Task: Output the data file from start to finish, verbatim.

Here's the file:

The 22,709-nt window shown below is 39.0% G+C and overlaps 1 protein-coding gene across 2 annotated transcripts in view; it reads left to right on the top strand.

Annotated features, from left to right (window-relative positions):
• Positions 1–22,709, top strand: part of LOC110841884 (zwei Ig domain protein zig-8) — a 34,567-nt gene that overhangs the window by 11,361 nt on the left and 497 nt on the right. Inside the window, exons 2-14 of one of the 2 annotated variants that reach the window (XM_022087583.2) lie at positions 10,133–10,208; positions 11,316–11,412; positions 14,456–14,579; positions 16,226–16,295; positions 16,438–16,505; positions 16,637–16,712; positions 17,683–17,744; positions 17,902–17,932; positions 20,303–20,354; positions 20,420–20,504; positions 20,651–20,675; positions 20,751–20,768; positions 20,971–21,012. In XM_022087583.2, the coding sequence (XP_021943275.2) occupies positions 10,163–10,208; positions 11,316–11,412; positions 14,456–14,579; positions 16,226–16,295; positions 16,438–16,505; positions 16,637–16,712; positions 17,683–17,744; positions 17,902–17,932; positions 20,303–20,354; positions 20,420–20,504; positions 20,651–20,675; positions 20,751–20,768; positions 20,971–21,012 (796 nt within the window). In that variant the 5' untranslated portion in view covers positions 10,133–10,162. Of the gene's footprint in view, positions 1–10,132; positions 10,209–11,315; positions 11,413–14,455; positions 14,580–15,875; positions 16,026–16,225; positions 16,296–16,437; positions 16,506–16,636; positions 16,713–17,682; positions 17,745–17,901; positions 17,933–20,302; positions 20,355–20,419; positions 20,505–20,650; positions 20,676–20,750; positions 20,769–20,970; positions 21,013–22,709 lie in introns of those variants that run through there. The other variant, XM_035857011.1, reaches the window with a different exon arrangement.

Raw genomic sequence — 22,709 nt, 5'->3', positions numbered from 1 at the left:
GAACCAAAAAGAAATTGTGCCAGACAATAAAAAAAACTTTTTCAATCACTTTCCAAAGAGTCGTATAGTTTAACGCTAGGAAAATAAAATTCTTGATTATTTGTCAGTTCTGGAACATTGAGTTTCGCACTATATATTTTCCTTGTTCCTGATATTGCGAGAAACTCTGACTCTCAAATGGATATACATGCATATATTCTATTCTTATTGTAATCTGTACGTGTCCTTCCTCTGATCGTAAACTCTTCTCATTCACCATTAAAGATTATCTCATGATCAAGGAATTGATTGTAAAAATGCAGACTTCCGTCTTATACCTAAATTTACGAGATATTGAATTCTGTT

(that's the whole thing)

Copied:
The 22,709-nt window shown below is 39.0% G+C and overlaps 1 protein-coding gene across 2 annotated transcripts in view; it reads left to right on the top strand.

Annotated features, from left to right (window-relative positions):
• Positions 1–22,709, top strand: part of LOC110841884 (zwei Ig domain protein zig-8) — a 34,567-nt gene that overhangs the window by 11,361 nt on the left and 497 nt on the right. Inside the window, exons 2-14 of one of the 2 annotated variants that reach the window (XM_022087583.2) lie at positions 10,133–10,208; positions 11,316–11,412; positions 14,456–14,579; positions 16,226–16,295; positions 16,438–16,505; positions 16,637–16,712; positions 17,683–17,744; positions 17,902–17,932; positions 20,303–20,354; positions 20,420–20,504; positions 20,651–20,675; positions 20,751–20,768; positions 20,971–21,012. In XM_022087583.2, the coding sequence (XP_021943275.2) occupies positions 10,163–10,208; positions 11,316–11,412; positions 14,456–14,579; positions 16,226–16,295; positions 16,438–16,505; positions 16,637–16,712; positions 17,683–17,744; positions 17,902–17,932; positions 20,303–20,354; positions 20,420–20,504; positions 20,651–20,675; positions 20,751–20,768; positions 20,971–21,012 (796 nt within the window). In that variant the 5' untranslated portion in view covers positions 10,133–10,162. Of the gene's footprint in view, positions 1–10,132; positions 10,209–11,315; positions 11,413–14,455; positions 14,580–15,875; positions 16,026–16,225; positions 16,296–16,437; positions 16,506–16,636; positions 16,713–17,682; positions 17,745–17,901; positions 17,933–20,302; positions 20,355–20,419; positions 20,505–20,650; positions 20,676–20,750; positions 20,769–20,970; positions 21,013–22,709 lie in introns of those variants that run through there. The other variant, XM_035857011.1, reaches the window with a different exon arrangement.

Raw genomic sequence — 22,709 nt, 5'->3', positions numbered from 1 at the left:
GAACCAAAAAGAAATTGTGCCAGACAATAAAAAAAACTTTTTCAATCACTTTCCAAAGAGTCGTATAGTTTAACGCTAGGAAAATAAAATTCTTGATTATTTGTCAGTTCTGGAACATTGAGTTTCGCACTATATATTTTCCTTGTTCCTGATATTGCGAGAAACTCTGACTCTCAAATGGATATACATGCATATATTCTATTCTTATTGTAATCTGTACGTGTCCTTCCTCTGATCGTAAACTCTTCTCATTCACCATTAAAGATTATCTCATGATCAAGGAATTGATTGTAAAAATGCAGACTTCCGTCTTATACCTAAATTTACGAGATATTGAATTCTGTT